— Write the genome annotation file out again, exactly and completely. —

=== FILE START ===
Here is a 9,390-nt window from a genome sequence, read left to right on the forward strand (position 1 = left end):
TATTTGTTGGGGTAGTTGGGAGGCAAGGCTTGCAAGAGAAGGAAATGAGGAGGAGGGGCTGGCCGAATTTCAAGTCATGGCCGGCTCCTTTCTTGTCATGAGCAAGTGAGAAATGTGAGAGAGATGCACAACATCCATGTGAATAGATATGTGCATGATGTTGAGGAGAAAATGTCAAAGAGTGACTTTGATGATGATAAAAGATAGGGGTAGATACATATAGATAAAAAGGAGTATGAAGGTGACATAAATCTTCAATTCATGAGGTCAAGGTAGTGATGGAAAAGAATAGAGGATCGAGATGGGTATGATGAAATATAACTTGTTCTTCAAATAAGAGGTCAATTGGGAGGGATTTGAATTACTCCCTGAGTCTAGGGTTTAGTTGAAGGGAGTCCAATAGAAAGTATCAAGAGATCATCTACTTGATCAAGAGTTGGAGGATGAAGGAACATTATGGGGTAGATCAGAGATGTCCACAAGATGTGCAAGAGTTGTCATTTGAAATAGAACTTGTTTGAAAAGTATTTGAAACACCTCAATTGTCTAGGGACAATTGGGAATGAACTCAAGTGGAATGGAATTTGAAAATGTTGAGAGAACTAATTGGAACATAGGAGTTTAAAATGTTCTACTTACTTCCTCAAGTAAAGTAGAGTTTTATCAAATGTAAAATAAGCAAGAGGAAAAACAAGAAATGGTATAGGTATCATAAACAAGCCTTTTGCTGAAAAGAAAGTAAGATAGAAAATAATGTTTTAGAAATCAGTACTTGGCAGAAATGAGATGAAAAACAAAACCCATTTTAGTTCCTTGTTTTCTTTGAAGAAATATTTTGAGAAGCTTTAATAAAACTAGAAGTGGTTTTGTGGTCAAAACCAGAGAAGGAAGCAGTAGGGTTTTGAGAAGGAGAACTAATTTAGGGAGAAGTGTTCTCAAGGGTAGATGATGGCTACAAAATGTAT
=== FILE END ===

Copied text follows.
Here is a 9,390-nt window from a genome sequence, read left to right on the forward strand (position 1 = left end):
TATTTGTTGGGGTAGTTGGGAGGCAAGGCTTGCAAGAGAAGGAAATGAGGAGGAGGGGCTGGCCGAATTTCAAGTCATGGCCGGCTCCTTTCTTGTCATGAGCAAGTGAGAAATGTGAGAGAGATGCACAACATCCATGTGAATAGATATGTGCATGATGTTGAGGAGAAAATGTCAAAGAGTGACTTTGATGATGATAAAAGATAGGGGTAGATACATATAGATAAAAAGGAGTATGAAGGTGACATAAATCTTCAATTCATGAGGTCAAGGTAGTGATGGAAAAGAATAGAGGATCGAGATGGGTATGATGAAATATAACTTGTTCTTCAAATAAGAGGTCAATTGGGAGGGATTTGAATTACTCCCTGAGTCTAGGGTTTAGTTGAAGGGAGTCCAATAGAAAGTATCAAGAGATCATCTACTTGATCAAGAGTTGGAGGATGAAGGAACATTATGGGGTAGATCAGAGATGTCCACAAGATGTGCAAGAGTTGTCATTTGAAATAGAACTTGTTTGAAAAGTATTTGAAACACCTCAATTGTCTAGGGACAATTGGGAATGAACTCAAGTGGAATGGAATTTGAAAATGTTGAGAGAACTAATTGGAACATAGGAGTTTAAAATGTTCTACTTACTTCCTCAAGTAAAGTAGAGTTTTATCAAATGTAAAATAAGCAAGAGGAAAAACAAGAAATGGTATAGGTATCATAAACAAGCCTTTTGCTGAAAAGAAAGTAAGATAGAAAATAATGTTTTAGAAATCAGTACTTGGCAGAAATGAGATGAAAAACAAAACCCATTTTAGTTCCTTGTTTTCTTTGAAGAAATATTTTGAGAAGCTTTAATAAAACTAGAAGTGGTTTTGTGGTCAAAACCAGAGAAGGAAGCAGTAGGGTTTTGAGAAGGAGAACTAATTTAGGGAGAAGTGTTCTCAAGGGTAGATGATGGCTACAAAATGTAT